The USA Cyber Warrior scholarship program was created to meet the demands of the rapidly growing cyber security field. In 2013, Frost and Sullivan, in partnership with ISC(2) conducted a Global Information Security Workforce Study. The study concluded that as the use of BYOD (bring your own device), cloud computing and social media in the workplace grows; the most effective defense against rapidly evolving threats is cyber security professionals.

The findings narrowed in on a specific skill set found to be most advantageous including leadership, communication, and a broad understanding of the security field.  These skills correlate well with those of veterans entering the workforce.

639X353-Cyber-Warrior-Scholarship

As stated by Booz Allen Principal Tony Urbanovich, “Veterans have performed tasks in the military that, with additional training, can lead to successful cyber and information security career.”

ISC(2) hopes that their scholarship will not only close a gap in the demand for cyber security professionals but also ease the process for veterans assimilating into the civilian workforce; providing them the training needed to enter a financially and intellectually rewarding field.

Congrats to all the winners!

To learn more about the scholarship, please visit ISC(2).

About the Author: Kathryn Bly is a Lint Center volunteer.


References:

Honoring our Gold Star Mothers

Gold-Star-MothersWith loving thoughts and heartfelt prayers, the Lint Center wishes to honor the brave and deserving Gold Star Mothers.

On this day, we pay tribute to these loving mothers of our country’s fallen military heroes.

We, as a nation, should pause to honor those who have given so much.

We pray for hope to fill each Gold Star Mother’s heart, comfort to fill her days, and peace to fill her soul.

Memorial Day – Honor Our Fallen Patriots

Graves_at_Arlington_on_Memorial_Day

It’s Memorial Day, so that means that summer has officially began. But this holiday has a deeper history than to mark the change of seasons. It began as a day to remember the fallen soldiers of the Civil War, and after World War II it expanded to honor all deceased soldiers. The main event of the day used to be decorating the graves with flowers, hence the original name Decoration Day. Over the years however it has become Memorial Day marked by parades and by the opening of summer venues.

As we remember those we have lost in the service to our nation, we want to thank those who have done service and those who are in service now. We appreciate the work of the individuals who give back to their nation. This day is dedicated to them.


At this time we would also like to introduce our new mentor, Roy M. Elam Jr., and our volunteer writer, Maria Lacey. Army retiree, Roy M. Elam Jr. has a BA in Liberal Arts from Western Illinois University, a Master in Distance Education from the University of Maryland University College and a MS in Human Resource Education from the University of Louisville. He is the Technology Integration Cell Chief at the New Systems Training Branch at the Directorate of Training and Doctrine, MCoE at Ft. Benning, GA and he conducts research on the effectiveness of games as an instruction tool.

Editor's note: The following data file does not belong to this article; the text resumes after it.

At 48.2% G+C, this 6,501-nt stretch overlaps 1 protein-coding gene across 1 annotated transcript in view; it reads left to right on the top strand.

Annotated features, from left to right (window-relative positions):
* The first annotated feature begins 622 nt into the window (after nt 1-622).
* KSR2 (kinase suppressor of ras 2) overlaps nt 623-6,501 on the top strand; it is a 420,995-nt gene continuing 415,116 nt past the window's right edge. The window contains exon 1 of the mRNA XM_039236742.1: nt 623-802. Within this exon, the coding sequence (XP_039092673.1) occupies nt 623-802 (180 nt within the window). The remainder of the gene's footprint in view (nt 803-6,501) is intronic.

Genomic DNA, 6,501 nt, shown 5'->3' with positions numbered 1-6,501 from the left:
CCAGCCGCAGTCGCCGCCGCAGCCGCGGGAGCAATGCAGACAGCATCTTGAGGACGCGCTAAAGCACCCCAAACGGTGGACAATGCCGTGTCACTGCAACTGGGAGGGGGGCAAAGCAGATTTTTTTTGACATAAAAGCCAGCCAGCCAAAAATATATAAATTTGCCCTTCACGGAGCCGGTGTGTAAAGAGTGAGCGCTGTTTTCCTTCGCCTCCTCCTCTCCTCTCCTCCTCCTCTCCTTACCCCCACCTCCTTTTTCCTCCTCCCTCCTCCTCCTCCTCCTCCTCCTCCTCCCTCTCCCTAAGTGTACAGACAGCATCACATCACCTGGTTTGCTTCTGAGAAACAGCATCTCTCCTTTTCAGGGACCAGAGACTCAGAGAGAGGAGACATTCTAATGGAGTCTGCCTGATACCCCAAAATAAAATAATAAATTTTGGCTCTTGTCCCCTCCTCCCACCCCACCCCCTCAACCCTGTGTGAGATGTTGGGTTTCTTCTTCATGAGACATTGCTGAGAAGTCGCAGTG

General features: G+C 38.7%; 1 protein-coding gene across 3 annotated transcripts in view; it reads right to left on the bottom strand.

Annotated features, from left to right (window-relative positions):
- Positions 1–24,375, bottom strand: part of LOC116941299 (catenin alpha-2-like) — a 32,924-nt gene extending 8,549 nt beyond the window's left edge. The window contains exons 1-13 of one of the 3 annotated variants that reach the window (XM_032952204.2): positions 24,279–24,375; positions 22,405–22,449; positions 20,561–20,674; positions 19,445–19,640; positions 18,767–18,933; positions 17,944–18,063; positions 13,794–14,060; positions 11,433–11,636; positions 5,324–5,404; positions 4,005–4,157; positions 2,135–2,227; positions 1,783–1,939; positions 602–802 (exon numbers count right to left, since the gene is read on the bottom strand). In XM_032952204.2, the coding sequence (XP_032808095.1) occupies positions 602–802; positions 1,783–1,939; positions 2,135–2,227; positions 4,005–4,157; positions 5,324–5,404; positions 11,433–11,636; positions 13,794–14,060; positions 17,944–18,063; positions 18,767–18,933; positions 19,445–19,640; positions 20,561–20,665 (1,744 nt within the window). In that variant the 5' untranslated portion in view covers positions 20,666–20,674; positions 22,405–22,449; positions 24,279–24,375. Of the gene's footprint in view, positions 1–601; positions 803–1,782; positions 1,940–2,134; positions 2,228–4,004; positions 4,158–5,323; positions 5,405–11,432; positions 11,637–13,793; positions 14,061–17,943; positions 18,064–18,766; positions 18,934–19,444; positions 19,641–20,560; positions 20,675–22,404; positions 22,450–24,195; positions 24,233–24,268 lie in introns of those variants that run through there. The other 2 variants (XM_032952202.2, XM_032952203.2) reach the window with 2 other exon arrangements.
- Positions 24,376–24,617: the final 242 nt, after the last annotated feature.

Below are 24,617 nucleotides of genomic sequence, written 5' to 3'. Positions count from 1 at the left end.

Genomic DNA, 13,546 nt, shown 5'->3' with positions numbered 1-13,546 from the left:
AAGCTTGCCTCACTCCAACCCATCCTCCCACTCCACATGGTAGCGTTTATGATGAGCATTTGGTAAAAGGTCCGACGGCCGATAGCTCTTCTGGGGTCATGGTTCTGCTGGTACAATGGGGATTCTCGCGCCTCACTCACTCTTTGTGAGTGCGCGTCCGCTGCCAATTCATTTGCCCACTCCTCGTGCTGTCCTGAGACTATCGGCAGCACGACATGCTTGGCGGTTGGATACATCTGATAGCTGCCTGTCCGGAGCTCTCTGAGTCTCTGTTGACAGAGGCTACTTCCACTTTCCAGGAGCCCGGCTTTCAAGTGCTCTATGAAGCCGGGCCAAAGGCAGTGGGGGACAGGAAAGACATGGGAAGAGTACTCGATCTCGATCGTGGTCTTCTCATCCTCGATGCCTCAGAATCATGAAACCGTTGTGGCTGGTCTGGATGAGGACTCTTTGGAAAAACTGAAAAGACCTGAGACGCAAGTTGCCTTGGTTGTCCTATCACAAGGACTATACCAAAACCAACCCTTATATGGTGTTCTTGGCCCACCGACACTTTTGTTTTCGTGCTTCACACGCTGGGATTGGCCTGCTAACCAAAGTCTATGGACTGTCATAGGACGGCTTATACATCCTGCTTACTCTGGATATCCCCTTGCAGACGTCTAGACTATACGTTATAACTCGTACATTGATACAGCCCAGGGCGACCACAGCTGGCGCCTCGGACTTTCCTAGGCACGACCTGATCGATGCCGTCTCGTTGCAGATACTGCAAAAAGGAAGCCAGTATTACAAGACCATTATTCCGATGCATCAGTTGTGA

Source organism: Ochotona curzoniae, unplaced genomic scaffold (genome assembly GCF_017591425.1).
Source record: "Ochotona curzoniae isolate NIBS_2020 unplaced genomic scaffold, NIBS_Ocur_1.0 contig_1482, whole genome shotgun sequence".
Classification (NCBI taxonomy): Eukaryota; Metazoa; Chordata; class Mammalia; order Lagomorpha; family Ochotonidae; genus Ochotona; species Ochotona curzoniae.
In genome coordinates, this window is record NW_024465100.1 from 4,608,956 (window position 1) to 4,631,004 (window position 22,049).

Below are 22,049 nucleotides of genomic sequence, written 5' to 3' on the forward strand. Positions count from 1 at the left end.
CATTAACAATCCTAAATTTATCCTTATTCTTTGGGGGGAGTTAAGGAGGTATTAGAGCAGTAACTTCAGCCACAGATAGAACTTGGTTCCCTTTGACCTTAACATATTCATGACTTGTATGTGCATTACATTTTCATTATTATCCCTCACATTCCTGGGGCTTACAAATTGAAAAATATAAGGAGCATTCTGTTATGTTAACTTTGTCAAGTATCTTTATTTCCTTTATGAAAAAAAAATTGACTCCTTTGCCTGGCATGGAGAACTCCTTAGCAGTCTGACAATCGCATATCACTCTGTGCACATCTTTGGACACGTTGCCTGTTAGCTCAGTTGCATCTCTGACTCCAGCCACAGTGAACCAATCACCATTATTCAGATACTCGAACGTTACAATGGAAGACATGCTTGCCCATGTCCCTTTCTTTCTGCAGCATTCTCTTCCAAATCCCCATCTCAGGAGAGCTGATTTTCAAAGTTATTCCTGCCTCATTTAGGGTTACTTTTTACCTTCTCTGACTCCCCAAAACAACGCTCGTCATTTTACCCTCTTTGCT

Maria Lacey has a BA in English from the University of Nevada, Las Vegas. She is a freelance writer and is currently working as an administrative assistant at the UNLV Admissions office. Her interests include writing about social justice and gender issues. She currently resides in Las Vegas, NV with her family. For more information, please visit her website www.mlaceywriting.com.

The next scholarship deadline is 31 July. See the www.LintCenter.org for more information about recent winners and future competitions. We are also continuously looking for additional volunteers, interns and mentors.

Veterans Day –Businesses Honor America’s Military Servicemen & Women

vetsday082012 Veterans Day –Businesses Honor America’s Military Servicemen and Women

To honor Veteran’s Day, businesses and organizations around the nation are providing discounts and incentives to say thank you to those that served and to those active members of the US military.

Below is a list compiled by The Military Wallet: http://themilitarywallet.com/veterans-day-free-meals-and-discounts/.

Please feel free to add to this list.

Gold Star Mother’s Day: A Reverent Salute, A Solemn Promise

315px-Gold_Star_Service_Banner__LC_Today, we recognize Gold Star Mother’s Day by pausing in a moment of deep reflection for those mothers who have lost a son or daughter in the service our country.

As a grateful Nation, we honor our fallen, we remember those who paid the ultimate sacrifice for our freedoms and liberty, and we pray for the families who bare the burden of such a loss. Let us honor the sacrifice by keeping the promise alive in our hearts today, tomorrow, and each day thereafter that we may live and prosper in accordance with the freedoms we have been afforded. Their memories continue to burn bright, as their legacy of patriotism, honor, and commitment leads us forward.

To all the brothers, sisters, fathers and mothers who share in the sorrow of loss, we resolutely walk with you – we offer our hand, our shoulder, and our prayers.

We know that we cannot fill the emptiness or assuage your bereavement. But perhaps our shared strengths and unnerving promise to honor the fallen will serve to carry on their legacy.